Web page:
Adding a Dark Mode Theme to Your Website

with Jeremy Osborn

Learn how to create a theme for your dark mode users in this tutorial by Jeremy Osborn, Academic Director at Aquent Gymnasium.

Transcript

Adding a Dark Mode Theme to Your Website

with Jeremy Osborn

Hey everybody, chances are you’re familiar with dark mode, right? A feature used to minimize eyestrain, reduce battery drain, and let’s just face it — looks kind of cool. In this first example here, you can see me switching between light mode and dark mode, and it’s affecting both my operating system as well as an application.

In the second example, if I switch from light mode to dark mode with a web browser open, the browser user interface itself goes dark, but the content by default does not. However, you’re about to change all that because it’s 2020 y’all and modern browsers are now capable of supporting both light and dark modes. And in this tutorial, I’m going to show you exactly how to do it.

Specifically, you’re going to be adding a dark mode theme to your website with just a few lines of CSS. How cool is that? Now, if you want to follow along, you can use this URL on CodePen and the link is also available in the Resources section for this video. And by the way, there’s also a completed version of the project here.

Okay. So the first step in adding a dark mode theme to your website is to tell the browser to look for the user’s preference. And the way you do this is with the prefers-color-scheme media feature query. Now in your style sheet, go all the way to the bottom, and type the following.

@media (prefers-color-scheme: dark) {

}

Feel free to pause the video, if needed. Now this media query is going to check to see if the user has dark mode enabled. If it is, then styles inside the media query are going to be applied. In other words, you’re going to override your existing styles with new ones that will have a darker background and lighter type.

Therefore, it’s a pretty good idea to understand what the default styles are currently doing. So let’s go hunting. So let’s scroll back up until you locate the background-color here, and it looks like it’s using an HSL value to create the pale background of the page. But let’s go ahead and test that. By temporarily changing the lightness value from 85% to 25% and sure enough, the background color of the page becomes darker, and that’s exactly what you’re looking for.

Now, let’s try changing the lightness of the color value from 25% to 85%. So here, the header text changes to a light gray, which is good, but that same change also results in extremely poor contrast of the text, and the white background of the cards. And that’s not so good. But let’s deal with that contrast problem in just a second.

body {
  background-color: hsl(210, 20%, 25%);
  color: hsl(210, 10%, 85%);
}

First, let’s go ahead and get these first two styles up and running. So make sure you undo the last two steps to revert back to your original styles. Then copy the entire body style. Scroll down and paste it between the curly braces of your media query. Now that little test we did above looked pretty good.

So go ahead and use the same values. Change the background-color, lightness value to 25% and the color lightness value to 85%. Now, assuming that light mode is active on your system, you should be seeing no change. So make sure you save and go into Full Page View here in CodePen and we’re going to test it out.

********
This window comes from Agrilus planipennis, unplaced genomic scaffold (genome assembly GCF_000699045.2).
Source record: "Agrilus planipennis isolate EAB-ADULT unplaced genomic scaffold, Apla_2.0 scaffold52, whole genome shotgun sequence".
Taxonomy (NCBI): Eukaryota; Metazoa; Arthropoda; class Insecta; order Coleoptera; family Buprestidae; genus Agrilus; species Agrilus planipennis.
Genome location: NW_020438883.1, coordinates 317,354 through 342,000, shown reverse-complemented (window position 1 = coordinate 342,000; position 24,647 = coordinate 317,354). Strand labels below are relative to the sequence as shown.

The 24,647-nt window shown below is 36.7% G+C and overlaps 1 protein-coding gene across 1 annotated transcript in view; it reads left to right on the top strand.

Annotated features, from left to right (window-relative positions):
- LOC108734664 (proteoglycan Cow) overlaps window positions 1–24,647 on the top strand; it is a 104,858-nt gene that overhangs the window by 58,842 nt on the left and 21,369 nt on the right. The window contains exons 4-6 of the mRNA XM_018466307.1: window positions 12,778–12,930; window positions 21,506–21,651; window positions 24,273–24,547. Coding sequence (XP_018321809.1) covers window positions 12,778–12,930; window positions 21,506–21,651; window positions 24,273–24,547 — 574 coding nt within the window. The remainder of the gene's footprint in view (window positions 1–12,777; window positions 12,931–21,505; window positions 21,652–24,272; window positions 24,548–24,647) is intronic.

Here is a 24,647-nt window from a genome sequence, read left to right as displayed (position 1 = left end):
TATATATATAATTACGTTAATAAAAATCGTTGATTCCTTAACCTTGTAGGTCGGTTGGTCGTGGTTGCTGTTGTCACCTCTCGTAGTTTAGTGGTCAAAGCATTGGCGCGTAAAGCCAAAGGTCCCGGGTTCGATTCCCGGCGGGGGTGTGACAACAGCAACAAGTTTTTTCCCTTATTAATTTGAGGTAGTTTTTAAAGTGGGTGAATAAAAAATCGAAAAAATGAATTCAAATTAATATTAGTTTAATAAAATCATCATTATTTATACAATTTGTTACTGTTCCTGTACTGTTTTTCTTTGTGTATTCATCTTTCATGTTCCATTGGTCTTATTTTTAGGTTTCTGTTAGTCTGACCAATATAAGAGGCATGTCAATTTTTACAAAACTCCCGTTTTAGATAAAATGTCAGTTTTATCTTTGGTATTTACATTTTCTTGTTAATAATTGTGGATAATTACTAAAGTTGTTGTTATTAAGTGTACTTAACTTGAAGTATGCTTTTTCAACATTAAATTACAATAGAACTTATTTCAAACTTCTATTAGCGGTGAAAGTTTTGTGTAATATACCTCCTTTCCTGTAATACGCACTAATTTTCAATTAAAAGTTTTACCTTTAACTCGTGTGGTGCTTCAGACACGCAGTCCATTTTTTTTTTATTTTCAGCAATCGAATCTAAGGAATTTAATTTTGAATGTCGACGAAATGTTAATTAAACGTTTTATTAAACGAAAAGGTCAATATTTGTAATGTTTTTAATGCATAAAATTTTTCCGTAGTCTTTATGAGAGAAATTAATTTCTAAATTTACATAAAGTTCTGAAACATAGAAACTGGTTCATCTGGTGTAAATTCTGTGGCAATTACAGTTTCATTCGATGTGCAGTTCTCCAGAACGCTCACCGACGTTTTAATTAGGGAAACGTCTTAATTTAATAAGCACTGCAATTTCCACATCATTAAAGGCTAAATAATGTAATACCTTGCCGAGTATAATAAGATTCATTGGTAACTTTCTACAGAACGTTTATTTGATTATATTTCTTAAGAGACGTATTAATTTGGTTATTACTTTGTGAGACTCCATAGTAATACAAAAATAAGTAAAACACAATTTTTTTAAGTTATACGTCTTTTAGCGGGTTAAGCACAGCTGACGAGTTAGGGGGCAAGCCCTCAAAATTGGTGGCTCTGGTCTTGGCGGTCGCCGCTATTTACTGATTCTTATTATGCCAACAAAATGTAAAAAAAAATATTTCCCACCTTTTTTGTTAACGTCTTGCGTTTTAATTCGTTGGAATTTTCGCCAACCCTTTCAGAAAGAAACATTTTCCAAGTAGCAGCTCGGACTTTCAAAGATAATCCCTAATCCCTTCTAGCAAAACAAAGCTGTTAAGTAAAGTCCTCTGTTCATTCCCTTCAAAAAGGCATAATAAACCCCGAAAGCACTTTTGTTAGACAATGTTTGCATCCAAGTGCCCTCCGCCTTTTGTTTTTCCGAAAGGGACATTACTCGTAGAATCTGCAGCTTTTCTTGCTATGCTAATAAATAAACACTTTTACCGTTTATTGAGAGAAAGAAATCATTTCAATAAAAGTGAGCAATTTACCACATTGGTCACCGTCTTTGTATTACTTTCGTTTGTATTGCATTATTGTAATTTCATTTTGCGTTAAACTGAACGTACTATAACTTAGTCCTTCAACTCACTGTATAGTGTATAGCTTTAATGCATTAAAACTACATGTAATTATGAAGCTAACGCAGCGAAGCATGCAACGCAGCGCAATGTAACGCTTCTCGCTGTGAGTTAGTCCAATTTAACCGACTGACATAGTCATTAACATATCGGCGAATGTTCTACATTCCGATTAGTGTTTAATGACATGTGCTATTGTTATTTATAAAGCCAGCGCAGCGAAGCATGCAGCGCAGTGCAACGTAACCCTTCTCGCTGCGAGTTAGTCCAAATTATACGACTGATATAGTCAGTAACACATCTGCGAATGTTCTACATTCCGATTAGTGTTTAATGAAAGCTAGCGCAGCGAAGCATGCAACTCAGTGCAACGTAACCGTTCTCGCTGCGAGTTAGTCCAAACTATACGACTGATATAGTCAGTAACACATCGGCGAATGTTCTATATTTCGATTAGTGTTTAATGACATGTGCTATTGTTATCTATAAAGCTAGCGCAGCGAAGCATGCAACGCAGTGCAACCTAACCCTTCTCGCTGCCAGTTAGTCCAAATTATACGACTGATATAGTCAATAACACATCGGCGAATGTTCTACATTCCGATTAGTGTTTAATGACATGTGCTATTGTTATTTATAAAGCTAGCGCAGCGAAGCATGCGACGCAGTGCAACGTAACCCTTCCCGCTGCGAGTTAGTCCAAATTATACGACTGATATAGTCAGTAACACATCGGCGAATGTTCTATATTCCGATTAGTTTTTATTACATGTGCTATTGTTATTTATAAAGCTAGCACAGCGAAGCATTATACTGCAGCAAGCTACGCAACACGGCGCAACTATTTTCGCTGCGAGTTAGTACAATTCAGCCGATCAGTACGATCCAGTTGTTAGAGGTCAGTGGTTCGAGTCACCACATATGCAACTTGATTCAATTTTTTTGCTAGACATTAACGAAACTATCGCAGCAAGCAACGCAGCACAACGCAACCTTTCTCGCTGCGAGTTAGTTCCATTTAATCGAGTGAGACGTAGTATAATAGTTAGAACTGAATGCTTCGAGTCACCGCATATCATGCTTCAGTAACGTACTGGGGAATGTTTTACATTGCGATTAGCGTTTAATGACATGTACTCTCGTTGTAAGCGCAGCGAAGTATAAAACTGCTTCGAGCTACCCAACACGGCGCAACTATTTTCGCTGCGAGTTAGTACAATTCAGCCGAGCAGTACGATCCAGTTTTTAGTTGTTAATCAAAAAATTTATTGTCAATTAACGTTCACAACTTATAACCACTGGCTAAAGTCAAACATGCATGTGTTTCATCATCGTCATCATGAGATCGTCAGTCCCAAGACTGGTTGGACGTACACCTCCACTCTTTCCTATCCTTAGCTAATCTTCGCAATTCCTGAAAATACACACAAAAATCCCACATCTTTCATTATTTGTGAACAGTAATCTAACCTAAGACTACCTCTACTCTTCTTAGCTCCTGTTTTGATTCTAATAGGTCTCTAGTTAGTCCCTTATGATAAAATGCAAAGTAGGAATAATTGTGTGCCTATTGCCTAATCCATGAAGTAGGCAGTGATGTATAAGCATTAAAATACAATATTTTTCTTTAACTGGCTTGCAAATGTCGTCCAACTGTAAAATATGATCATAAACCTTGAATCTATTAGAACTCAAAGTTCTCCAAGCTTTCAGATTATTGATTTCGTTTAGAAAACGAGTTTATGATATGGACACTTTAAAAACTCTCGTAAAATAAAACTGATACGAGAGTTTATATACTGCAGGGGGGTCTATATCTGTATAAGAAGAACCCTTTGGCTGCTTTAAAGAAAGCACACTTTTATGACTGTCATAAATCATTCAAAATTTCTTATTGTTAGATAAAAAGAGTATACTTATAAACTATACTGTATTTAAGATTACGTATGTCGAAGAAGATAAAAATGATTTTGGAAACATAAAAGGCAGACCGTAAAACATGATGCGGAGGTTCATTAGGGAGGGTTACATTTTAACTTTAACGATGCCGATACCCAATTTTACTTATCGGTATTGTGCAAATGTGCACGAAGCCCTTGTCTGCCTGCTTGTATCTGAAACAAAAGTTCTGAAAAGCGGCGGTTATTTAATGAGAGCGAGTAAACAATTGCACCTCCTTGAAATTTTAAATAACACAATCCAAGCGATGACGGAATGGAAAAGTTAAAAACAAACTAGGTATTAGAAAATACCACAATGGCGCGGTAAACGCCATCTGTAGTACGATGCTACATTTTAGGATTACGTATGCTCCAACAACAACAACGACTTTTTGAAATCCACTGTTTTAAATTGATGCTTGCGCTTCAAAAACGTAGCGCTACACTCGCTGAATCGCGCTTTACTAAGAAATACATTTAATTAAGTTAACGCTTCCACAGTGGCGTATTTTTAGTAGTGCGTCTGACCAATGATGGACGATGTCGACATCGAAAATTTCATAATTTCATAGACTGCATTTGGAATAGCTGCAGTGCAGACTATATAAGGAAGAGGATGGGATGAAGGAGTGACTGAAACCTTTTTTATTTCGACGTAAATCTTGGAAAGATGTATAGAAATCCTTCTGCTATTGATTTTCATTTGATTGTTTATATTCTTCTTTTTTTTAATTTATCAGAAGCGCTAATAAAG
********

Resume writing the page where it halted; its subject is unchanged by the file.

@media (prefers-color-scheme: dark) {

  body {
    background-color: hsl(210, 20%, 25%);
    color: hsl(210, 10%, 85%);
  }

}

On a Mac. If you go to your System Preferences, choose General, and then choose Dark Mode and you should see everything change. Go ahead and try Light mode again, and then go back to Dark mode. But let’s keep this in dark mode and see if we can’t fix that unreadable text. Go back to your Editor View, and now I’m going to open my browser developer tools and do a little sleuthing.

I’m going to inspect a few elements, looking for some background colors, and it looks like the card class has a background-color of white. And as I turned that style off and on, yep, that is definitely the culprit. So you’re going to need to override this in your media query, close your developer tools, go find that media query, and then type dot card with those currently braces.

@media (prefers-color-scheme: dark) {

  body {
    background-color: hsl(210, 20%, 25%);
    color: hsl(210, 10%, 85%);
  }

  .card {
    background-color: hsl(210, 20%, 85%);
  }

}

And in terms of what color you want to make this? Well, you’ve got to start somewhere. So try copying the background-color of the page and pasting it here. So, okay, the text is now legible, but having the color of the cards and the page look the same. It’s kind of weird. So let’s try to improve the contrast and have some fun with the color.

Go ahead and change the hue value to 180 and honestly, that’s pretty good, but you can tweak things a little more. Let’s try lowering the saturation to 10% let’s try 15% for lightness, and that might be a little dark, so let’s go the other way and increase this to 35% all right, well, save your progress.

@media (prefers-color-scheme: dark) {

  body {
    background-color: hsl(210, 20%, 85%);
    color: hsl(210, 10%, 85%);
  }

  .card {
    background-color: hsl(180, 10%, 35%);
  }

}

Go into Full Page View and take a look. This is pretty good. Thank you. And don’t forget to watch our other Take 5 videos and check out our entire course catalog at Gymnasium.

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